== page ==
These three chapters continue in describing the Israelites Holy War against the people of the region. We are given accounts of loss and victory in these chapters. Luke speaks to us about discipleship and what it really means to follow the way of Christ.

Joshua 7

We learn that there is one (at least one) individual who has taken things from the most recent battle in this Holy war and kept them for themselves rather than adding the silver and gold to the treasury. We know this, but Joshua has not yet realized.
Israel goes into battle against a small town with a small number of troops. While the NRSV says 2,000-3,000 there are good arguments that they actually sent 2 to 3 muster units which would have been significantly smaller in number. They fail and in the process lose 36 men. Joshua is beside himself and approaches God about the loss.
God tells Joshua that they failed because at least one of the Israelites has sinned against God and that they will not win another battle with this sin in their midst. Joshua begins a practice of casting lots to determine the guilty party. (This feels very Hunger Games to me)
Achan is chosen as the guilty party and he confesses. The messengers find a mantle from Shinar, 200 shekels of silver and a gold bar under his tent. They then proceed to collect everything he has including his sons, daughters, oxen, donkeys, sheep and tents (no mention of wife) and take them to the Valley of Achor. They stone him to death and then burn everything her has, including all he owns and his children, and then cover them with a pile of stones.
This is extreme and violent and I hate it. No doubt this served as a deterrent from taking things in the future and anyone who had stolen goods in their home was much more likely to get rid of them now.

Joshua 8

After the disappointment of his previous campaign, Joshua wisely consults with God before going out and making holy war. They send out 30,000 (again possible other translation is 30 muster units) and set an ambush to attack Ai. Their ruse works with the loss of approximately 150 people and the death of all in Ai.  After this bloody business, Joshua renews the covenant with God.

Joshua 9

The people of the area decide to team up against this new force of invading Israelites. Gibeon, however tries a different approach. They trick and lie their way into a treaty with Israel. Three days later Joshua learns of the trick, but still agrees to honor the treaty. However he adds that they will be second class people, water bearers and wood hewers. Which is a weird way to interpret Deut 29:11.

Luke 9:37-62

Jesus encounters a boy with a demon. His disciples, it appears, were not able to cast it out. (In another Gospel Jesus says this demon can only be cast out by prayer) Jesus here says “You faithless and perverse generation.” Is this a phrase for the father or is it directed at the disciples who could not offer healing? I tend to think the latter.
Luke then has the briefest discussion of who will be the greatest in the kingdom of God. Jesus, aware of their thoughts, tells them that the least shall be first. I’m sure the disciples were not crazy about that kind of order. I know there are many times I’m not if I’m honest.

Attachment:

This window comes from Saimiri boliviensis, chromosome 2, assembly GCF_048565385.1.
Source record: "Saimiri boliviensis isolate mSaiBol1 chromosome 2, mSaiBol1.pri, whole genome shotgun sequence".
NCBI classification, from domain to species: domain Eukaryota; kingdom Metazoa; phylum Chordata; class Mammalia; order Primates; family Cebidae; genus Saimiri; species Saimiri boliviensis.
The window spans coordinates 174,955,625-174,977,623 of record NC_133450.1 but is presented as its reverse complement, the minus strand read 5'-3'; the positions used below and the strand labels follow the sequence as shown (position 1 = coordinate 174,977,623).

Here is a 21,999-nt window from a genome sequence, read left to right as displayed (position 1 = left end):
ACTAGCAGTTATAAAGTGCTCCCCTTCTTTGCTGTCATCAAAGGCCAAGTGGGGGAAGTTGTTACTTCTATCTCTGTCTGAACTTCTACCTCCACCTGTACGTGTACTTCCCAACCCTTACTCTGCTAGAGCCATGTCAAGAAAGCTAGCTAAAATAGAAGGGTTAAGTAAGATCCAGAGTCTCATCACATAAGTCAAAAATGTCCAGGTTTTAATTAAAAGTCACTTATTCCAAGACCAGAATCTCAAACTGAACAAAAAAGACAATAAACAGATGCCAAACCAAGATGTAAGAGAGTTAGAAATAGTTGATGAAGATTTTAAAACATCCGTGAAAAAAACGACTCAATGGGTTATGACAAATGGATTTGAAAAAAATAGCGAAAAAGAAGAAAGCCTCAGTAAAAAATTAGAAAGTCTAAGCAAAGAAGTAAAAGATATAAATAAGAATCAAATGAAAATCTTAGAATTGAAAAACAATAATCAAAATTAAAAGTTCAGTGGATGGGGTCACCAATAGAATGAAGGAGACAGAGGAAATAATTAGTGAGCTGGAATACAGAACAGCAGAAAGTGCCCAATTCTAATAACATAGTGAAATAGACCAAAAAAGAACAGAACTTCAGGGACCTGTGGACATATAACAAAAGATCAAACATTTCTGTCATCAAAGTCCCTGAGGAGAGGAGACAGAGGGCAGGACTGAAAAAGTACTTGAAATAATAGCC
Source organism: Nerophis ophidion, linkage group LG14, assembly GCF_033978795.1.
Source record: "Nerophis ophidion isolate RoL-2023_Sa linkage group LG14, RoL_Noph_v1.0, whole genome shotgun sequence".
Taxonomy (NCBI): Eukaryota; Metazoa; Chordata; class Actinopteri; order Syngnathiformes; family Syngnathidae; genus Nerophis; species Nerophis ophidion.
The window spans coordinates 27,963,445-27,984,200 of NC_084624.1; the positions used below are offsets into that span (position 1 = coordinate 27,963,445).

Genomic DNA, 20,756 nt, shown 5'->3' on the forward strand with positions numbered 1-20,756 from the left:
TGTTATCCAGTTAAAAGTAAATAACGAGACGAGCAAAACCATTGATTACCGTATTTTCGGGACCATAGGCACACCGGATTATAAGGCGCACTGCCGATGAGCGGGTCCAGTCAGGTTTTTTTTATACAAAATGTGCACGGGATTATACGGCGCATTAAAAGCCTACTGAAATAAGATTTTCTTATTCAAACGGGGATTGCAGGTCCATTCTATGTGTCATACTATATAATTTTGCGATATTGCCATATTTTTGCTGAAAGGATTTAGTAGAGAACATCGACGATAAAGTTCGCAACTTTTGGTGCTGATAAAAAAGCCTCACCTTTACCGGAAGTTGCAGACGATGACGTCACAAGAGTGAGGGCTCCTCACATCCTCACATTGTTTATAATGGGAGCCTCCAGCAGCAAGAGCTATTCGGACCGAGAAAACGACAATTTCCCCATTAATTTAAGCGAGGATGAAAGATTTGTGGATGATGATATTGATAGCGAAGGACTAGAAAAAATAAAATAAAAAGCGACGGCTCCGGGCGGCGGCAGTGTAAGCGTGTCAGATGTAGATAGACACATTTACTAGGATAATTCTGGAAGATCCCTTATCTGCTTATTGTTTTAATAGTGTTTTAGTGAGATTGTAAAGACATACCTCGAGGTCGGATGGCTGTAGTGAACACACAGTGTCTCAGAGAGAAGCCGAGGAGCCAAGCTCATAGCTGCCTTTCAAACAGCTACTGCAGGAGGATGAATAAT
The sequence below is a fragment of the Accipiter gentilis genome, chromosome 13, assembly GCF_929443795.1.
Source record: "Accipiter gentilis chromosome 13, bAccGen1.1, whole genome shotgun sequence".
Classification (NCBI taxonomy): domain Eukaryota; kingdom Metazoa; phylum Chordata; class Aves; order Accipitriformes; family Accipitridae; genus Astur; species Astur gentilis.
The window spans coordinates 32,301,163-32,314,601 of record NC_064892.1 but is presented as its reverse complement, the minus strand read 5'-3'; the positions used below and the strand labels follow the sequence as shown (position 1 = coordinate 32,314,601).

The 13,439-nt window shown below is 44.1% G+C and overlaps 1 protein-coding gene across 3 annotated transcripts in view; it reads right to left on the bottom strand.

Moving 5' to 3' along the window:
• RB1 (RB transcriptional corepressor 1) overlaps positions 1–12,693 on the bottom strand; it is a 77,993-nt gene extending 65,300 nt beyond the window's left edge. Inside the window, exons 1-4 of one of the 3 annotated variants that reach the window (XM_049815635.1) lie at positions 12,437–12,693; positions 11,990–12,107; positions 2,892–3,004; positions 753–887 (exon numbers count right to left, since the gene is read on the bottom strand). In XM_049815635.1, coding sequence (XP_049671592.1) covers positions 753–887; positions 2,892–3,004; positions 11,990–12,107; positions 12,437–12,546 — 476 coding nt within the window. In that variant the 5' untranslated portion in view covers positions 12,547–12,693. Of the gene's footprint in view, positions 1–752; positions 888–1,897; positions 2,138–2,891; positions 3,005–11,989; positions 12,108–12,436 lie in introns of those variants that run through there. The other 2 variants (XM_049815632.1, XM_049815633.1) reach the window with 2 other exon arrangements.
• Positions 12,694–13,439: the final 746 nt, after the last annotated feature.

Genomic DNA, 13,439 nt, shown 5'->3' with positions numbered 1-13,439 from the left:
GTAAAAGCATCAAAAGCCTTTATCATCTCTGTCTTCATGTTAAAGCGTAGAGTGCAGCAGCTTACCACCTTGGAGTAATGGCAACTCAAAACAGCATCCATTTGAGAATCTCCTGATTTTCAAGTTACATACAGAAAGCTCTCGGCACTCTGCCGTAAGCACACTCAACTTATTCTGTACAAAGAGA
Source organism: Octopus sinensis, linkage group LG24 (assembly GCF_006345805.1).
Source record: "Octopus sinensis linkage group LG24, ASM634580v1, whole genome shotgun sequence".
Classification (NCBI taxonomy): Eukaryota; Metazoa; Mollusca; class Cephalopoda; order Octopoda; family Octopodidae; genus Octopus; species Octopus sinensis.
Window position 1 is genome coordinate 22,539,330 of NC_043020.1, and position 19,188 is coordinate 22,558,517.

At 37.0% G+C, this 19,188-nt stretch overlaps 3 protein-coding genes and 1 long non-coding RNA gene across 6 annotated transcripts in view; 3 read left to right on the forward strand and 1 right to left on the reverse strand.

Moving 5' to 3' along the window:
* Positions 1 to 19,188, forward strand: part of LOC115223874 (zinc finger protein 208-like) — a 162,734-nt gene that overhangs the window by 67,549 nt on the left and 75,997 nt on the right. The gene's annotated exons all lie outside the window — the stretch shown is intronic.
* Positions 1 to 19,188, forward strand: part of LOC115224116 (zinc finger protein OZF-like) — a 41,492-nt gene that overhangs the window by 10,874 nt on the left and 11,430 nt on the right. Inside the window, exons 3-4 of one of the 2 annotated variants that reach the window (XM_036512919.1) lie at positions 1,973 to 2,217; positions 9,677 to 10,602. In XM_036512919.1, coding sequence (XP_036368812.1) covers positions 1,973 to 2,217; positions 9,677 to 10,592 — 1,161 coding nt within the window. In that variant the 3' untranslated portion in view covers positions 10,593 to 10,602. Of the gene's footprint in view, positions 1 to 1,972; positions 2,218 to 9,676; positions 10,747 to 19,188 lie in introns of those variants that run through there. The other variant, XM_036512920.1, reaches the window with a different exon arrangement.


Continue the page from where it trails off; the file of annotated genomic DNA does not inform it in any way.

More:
Jesus begins to teach and as he does it becomes increasingly clear that the Road to Jerusalem and The Way become almost synonymous with discipleship. While on the way, the disciples are upset by someone casting out demons in Jesus’ name. Jesus says - Don’t worry about what others do- concentrate on what I’ve called you to do. There is a high level of irony here as the disciples were unable to do the very same thing just verses before!
The Samaritans refuse to welcome Jesus because “his face is set toward Jerusalem.” The biggest point of contention between the Samaritans and Jews was where it was appropriate to worship. The Jews said Jerusalem and the Temple mount; the Samaritans claimed Mount Gerissim to be the proper place for worship. The Samaritans were offended that Jesus would be seeking to go to Jerusalem.
Jesus then addresses things that keep us from committing to discipleship. While these do not seem like unreasonable demands to us, they do show how we as humans tend to want to wait for things to be “right” before following God. We still use excuses today. However, the way of discipleship is costly.

Monday, May 8, 2017

Day 97: Walls and Tents

Joshua 4, 5, 6 and Luke 9:18-36

In these chapters the Israelites knock down walls and establish a foothold in the Promised Land. In the Gospel of Luke, Jesus continues to reveal himself.

Joshua 4

“What do these stones mean to you?” Joshua has the men, one from each tribe of Israel, carry a heavy stone from the center of the Jordan to its banks. These stones were to be memorial markers, a symbol of the grace and mercy they had received from God. We are told that 40,000 soldiers dressed and armed for battle went across the Jordan along with the whole of the Israelites. An impressive show, no doubt.

Joshua 5

The neighbors hear of this massive force of people crossing into the region in such spectacular fashion, and are terrified. The military pageantry and the miraculous crossing do not bode well for the current inhabitants of the land.
Joshua then orders that the men be circumcised. Apparently circumcision had fallen out of favor with the Israelites. Perhaps it was due to their disappointment of not being allowed to enter the Promised Land earlier?
The people hold the first Passover feast, once they have recovered, in their new land. And with that feast, after 40 years of provision, the Manna stopped falling.